Did You Know?
Much of downtown Covington is listed in the U.S. National Register of Historic Places and Landmarks, including the Downtown Square Park and Academy Park.
At the center of the square park is a historic Confederate monument erected in 1906 that features a soldier facing westward, symbolic of the fact that the sun had set on the Confederacy. It was erected in 1906 to honor those that died in the War Between The States. Similar to a headstone, it simply honors those that died, and does not promote slavery in any way.
The entire historic district, both buildings, homes, and open space parks are significant designs in landscape architecture. The Historic Square Park in the center of the downtown commercial square and for Academy Springs Park on the southeastern edge of the historic district are both part of Covington history.
These two parks represent two very different open landscape designs.
Both parks and the central Square Park monument are each clearly and distinctly listed in the National Historic Register. The Monument is clearly classified as a Historical Object.
Major changes to the parks or removal of the 1906 Square monument could (by published guidelines of the National Historic Register) risk the entire historic classification of the Covington area to lose its accreditation in the National Register.
The base of the monument also includes a tribute to women who endured hardship when their husbands and sons never came home from the war and they were forced to run their farms and homes without their help.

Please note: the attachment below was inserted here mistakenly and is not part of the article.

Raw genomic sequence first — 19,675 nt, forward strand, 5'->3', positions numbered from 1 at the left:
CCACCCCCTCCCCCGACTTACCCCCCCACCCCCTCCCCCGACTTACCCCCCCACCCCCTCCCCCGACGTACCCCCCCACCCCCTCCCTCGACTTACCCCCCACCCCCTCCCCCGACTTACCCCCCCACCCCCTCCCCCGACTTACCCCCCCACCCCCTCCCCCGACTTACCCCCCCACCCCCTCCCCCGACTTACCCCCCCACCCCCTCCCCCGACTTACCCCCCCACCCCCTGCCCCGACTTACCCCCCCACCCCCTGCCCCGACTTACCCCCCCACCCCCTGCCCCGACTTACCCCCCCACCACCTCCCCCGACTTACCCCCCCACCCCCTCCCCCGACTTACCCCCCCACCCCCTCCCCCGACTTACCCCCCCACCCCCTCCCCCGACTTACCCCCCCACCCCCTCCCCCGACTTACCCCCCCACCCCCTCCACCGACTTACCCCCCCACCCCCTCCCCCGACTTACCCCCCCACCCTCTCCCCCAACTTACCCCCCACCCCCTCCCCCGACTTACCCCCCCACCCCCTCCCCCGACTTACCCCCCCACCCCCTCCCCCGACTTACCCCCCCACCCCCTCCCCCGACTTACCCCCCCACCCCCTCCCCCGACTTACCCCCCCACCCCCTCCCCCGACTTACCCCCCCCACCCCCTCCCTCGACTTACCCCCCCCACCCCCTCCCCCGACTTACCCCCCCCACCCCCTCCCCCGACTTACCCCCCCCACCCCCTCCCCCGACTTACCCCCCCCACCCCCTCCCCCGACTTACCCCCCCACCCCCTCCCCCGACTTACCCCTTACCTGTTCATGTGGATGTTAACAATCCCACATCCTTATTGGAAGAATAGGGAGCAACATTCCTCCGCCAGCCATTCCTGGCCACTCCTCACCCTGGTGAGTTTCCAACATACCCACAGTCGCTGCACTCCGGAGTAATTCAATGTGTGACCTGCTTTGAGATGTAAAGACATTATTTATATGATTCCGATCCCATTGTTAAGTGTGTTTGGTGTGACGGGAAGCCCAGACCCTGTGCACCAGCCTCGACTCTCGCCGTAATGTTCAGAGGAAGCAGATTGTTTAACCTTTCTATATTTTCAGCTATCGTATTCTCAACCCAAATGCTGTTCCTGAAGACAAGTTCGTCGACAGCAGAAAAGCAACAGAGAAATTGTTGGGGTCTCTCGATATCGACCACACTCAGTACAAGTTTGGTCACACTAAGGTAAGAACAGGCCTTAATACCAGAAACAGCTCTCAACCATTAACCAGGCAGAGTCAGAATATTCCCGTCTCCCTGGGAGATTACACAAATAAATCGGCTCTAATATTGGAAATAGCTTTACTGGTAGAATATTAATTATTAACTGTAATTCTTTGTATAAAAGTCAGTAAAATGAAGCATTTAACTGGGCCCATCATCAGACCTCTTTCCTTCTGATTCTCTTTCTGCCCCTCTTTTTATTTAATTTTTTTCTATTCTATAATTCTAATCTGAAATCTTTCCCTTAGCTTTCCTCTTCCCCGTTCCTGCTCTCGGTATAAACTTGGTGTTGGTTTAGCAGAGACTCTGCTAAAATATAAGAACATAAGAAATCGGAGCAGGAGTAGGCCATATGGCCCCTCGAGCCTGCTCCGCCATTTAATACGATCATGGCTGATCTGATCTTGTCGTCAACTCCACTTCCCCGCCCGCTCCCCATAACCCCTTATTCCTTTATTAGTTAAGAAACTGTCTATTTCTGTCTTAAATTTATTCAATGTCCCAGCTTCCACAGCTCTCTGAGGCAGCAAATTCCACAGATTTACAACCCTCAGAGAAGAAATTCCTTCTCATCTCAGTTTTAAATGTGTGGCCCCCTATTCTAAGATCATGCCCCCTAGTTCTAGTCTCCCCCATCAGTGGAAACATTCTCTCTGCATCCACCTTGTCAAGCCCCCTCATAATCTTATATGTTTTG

Plain and simple: The goal we have is to preserve history.
You can’t change history by removal of a monument.
During the BLM - Antifa and Atlanta area riots, some county elected commissioners voted in 2020 to remove the monument but gave no reason. two weeks later, they stated that they needed to remove it to protect it. They said they had threats that it would be vandalized. Our many open records request to both county and city came back with zero proof they had received ANY threats to damage the monument. The facts are clear — they lied to the citizens of Newton County. Local law enforcement has protected the monument for 116 years. Today, law enforcement has many, many cameras located all around the Square. So tell me why they want to remove the monument .... to protect it? It is currently being protected 24/7 now. They clearly have another agenda.
These commissioners are using taxpayers money to fight us in court, and want to use taxpayers’ money to hire a crane company to remove the monument. All told, they have already spent over $100,000 thus far in legal fees. Add in another $100,000 should they remove it by hiring a crane company.
The monument and what it stands for has never been a issue in Newton County until 2015 when one new person to the area began a quest to have it removed.
Save the monument on the Covington, Ga. Square. Get involved in the fight to preserve local history.
Newton County business owner